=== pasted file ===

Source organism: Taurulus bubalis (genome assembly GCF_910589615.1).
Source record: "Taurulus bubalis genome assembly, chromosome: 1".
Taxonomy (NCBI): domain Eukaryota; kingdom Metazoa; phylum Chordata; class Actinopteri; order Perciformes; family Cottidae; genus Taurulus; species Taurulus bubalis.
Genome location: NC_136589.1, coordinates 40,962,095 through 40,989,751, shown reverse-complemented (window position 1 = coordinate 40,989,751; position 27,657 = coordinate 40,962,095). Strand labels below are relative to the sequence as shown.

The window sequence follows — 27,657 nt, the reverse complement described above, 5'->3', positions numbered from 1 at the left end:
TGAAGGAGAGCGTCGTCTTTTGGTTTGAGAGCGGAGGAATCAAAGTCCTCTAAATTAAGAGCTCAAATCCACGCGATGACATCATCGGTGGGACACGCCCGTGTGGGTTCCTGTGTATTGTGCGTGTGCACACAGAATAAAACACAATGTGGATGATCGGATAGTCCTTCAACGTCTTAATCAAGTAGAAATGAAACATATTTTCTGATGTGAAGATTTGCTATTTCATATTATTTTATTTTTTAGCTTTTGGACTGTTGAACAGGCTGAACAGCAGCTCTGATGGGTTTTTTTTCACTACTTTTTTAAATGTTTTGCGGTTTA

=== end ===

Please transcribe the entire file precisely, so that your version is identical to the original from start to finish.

Source organism: Taurulus bubalis (genome assembly GCF_910589615.1).
Source record: "Taurulus bubalis genome assembly, chromosome: 1".
Taxonomy (NCBI): domain Eukaryota; kingdom Metazoa; phylum Chordata; class Actinopteri; order Perciformes; family Cottidae; genus Taurulus; species Taurulus bubalis.
Genome location: NC_136589.1, coordinates 40,962,095 through 40,989,751, shown reverse-complemented (window position 1 = coordinate 40,989,751; position 27,657 = coordinate 40,962,095). Strand labels below are relative to the sequence as shown.

The window sequence follows — 27,657 nt, the reverse complement described above, 5'->3', positions numbered from 1 at the left end:
TGAAGGAGAGCGTCGTCTTTTGGTTTGAGAGCGGAGGAATCAAAGTCCTCTAAATTAAGAGCTCAAATCCACGCGATGACATCATCGGTGGGACACGCCCGTGTGGGTTCCTGTGTATTGTGCGTGTGCACACAGAATAAAACACAATGTGGATGATCGGATAGTCCTTCAACGTCTTAATCAAGTAGAAATGAAACATATTTTCTGATGTGAAGATTTGCTATTTCATATTATTTTATTTTTTAGCTTTTGGACTGTTGAACAGGCTGAACAGCAGCTCTGATGGGTTTTTTTTCACTACTTTTTTAAATGTTTTGCGGTTTA